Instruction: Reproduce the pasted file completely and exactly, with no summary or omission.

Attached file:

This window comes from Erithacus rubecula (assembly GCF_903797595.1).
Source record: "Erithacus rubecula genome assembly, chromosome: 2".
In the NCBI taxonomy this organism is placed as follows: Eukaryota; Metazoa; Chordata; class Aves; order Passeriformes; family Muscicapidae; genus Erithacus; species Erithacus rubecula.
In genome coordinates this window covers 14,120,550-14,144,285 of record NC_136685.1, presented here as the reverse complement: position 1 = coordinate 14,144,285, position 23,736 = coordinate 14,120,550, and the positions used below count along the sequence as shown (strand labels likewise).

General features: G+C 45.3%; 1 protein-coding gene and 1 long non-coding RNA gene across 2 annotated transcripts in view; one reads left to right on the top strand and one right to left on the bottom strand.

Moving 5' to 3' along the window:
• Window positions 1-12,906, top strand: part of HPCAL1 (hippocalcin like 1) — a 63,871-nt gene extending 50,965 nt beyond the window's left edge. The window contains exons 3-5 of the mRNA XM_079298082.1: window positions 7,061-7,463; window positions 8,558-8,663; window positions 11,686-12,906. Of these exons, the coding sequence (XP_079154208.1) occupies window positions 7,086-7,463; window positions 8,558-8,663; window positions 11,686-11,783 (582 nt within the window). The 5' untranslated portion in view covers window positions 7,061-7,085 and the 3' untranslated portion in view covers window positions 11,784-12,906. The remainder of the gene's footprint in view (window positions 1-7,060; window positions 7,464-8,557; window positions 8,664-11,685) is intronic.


This window comes from Erithacus rubecula (assembly GCF_903797595.1).
Source record: "Erithacus rubecula genome assembly, chromosome: 2".
In the NCBI taxonomy this organism is placed as follows: Eukaryota; Metazoa; Chordata; class Aves; order Passeriformes; family Muscicapidae; genus Erithacus; species Erithacus rubecula.
In genome coordinates this window covers 14,120,550-14,144,285 of record NC_136685.1, presented here as the reverse complement: position 1 = coordinate 14,144,285, position 23,736 = coordinate 14,120,550, and the positions used below count along the sequence as shown (strand labels likewise).

General features: G+C 45.3%; 1 protein-coding gene and 1 long non-coding RNA gene across 2 annotated transcripts in view; one reads left to right on the top strand and one right to left on the bottom strand.

Moving 5' to 3' along the window:
• Window positions 1-12,906, top strand: part of HPCAL1 (hippocalcin like 1) — a 63,871-nt gene extending 50,965 nt beyond the window's left edge. The window contains exons 3-5 of the mRNA XM_079298082.1: window positions 7,061-7,463; window positions 8,558-8,663; window positions 11,686-12,906. Of these exons, the coding sequence (XP_079154208.1) occupies window positions 7,086-7,463; window positions 8,558-8,663; window positions 11,686-11,783 (582 nt within the window). The 5' untranslated portion in view covers window positions 7,061-7,085 and the 3' untranslated portion in view covers window positions 11,784-12,906. The remainder of the gene's footprint in view (window positions 1-7,060; window positions 7,464-8,557; window positions 8,664-11,685) is intronic.